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Integrating Content and Language in Higher Education

From Theory to Practice- Selected papers from the 2013 ICLHE Conference

Edited By Robert Wilkinson and Mary Louise Walsh

Higher education has seen dramatic changes in the past quarter of a century, notably in the language used for instruction. Universities worldwide are increasingly switching to English enabling them to attract a wide student population. This book presents a new collection of original papers showing how universities apply content and language integrated learning to their instructional contexts. The papers highlight the challenges of theory, policy, programme and course design, integration, and teacher and student competences. The diverse international contexts addressing not just English will be of particular interest to university teachers, educational administrators, linguists and others wishing to understand the instructional landscape of higher education today.
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Resituation: A framework for understanding the complexities of becoming a researcher in an unfamiliar context

1.  Introduction

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Abstract This paper applies the concept of “resituation” (Eraut, 2000) to the task of appreciating the complexity of the international postgraduate student experience. It reports findings from a study in which the researcher worked with international scholarship students from the Pacific, Melanesia and Southeast Asia to frame up a masters research proposal over the period of a semester and then interviewed them as their research work progressed. The students study and plan their research in the linguistically, academically and culturally unfamiliar context of a New Zealand University, but conduct it in their own culturally and professionally familiar contexts. The paper shows how these neophyte researchers needed to resituate what the personal knowledge they already possessed, with new knowledge generated from coursework and the research process as it unfolded. Resituation can be seen to represent significant transitions for the students where they need support from supervisors, teachers and advisors.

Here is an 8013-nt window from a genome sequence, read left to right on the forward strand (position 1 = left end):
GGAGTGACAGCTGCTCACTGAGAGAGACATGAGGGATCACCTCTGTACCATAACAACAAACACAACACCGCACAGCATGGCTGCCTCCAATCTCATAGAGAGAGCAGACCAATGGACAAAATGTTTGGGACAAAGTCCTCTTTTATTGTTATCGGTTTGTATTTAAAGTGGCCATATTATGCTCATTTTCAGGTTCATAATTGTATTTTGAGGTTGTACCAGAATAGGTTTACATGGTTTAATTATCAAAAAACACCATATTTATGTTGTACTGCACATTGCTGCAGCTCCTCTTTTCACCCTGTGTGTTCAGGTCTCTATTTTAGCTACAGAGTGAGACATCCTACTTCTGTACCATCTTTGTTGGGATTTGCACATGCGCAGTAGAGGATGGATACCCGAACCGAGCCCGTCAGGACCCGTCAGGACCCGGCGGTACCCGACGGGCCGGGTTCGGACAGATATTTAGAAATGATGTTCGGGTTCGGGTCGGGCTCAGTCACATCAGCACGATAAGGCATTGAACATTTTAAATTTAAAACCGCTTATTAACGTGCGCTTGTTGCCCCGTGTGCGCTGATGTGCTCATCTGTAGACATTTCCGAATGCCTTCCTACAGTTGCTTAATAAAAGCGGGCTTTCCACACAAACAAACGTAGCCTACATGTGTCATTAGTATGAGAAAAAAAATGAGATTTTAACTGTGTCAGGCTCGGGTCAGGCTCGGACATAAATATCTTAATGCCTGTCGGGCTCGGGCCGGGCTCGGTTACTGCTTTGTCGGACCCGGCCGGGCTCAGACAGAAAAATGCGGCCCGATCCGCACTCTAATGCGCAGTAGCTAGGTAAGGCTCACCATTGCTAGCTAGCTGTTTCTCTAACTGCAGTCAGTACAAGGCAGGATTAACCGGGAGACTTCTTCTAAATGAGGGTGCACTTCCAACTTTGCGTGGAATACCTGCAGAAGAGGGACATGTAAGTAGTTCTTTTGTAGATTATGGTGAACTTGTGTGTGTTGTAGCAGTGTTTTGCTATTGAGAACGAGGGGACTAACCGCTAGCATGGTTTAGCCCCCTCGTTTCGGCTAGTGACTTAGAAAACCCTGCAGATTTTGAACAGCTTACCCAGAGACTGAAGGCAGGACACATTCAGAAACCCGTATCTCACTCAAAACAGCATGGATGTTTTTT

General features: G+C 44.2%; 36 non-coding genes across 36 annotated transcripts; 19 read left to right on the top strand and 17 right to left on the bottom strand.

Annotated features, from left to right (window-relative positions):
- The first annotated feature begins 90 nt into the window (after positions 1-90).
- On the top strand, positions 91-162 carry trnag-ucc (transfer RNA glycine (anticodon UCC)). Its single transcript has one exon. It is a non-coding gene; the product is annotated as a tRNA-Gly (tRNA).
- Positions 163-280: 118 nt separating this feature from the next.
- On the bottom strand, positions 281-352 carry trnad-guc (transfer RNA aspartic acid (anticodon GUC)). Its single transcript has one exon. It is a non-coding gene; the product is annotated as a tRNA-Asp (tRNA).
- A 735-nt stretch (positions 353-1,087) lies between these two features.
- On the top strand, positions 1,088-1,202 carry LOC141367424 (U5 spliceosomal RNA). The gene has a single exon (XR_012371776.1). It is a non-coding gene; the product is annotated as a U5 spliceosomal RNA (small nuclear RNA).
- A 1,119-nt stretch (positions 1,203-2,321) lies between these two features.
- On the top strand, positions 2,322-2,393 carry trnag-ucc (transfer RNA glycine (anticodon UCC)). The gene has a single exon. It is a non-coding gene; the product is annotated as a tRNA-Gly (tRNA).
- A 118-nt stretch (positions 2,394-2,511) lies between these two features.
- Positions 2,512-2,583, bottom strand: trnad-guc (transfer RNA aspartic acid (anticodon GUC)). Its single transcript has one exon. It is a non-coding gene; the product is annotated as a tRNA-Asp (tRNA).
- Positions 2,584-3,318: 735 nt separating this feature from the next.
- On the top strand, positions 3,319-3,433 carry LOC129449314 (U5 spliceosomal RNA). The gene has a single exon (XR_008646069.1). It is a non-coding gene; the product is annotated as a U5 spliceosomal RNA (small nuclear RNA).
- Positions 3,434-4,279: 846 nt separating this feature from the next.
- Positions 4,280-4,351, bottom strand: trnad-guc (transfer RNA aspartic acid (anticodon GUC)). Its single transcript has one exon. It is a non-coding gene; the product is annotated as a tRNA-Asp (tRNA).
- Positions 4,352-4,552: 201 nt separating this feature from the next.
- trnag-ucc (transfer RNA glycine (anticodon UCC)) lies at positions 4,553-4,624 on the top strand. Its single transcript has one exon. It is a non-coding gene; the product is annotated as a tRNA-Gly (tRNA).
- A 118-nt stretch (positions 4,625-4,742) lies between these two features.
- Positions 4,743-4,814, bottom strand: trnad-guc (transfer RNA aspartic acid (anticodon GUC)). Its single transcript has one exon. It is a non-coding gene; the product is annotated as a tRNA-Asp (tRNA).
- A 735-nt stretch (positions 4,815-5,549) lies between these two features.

Keywords: International students; postgraduate; resituation

Much research has focused on appreciating the challenges that international students studying in unfamiliar contexts face in undergraduate study in which they undertake coursework and where academic requirements are relatively explicit. This research often focuses on the language challenges and is supported by a wealth of studies investigating how students can best be prepared to meet such challenges. Studies in this domain can be deemed to fit within the purview of English for Academic Purposes, but have also been initiated by ICLHE scholars.

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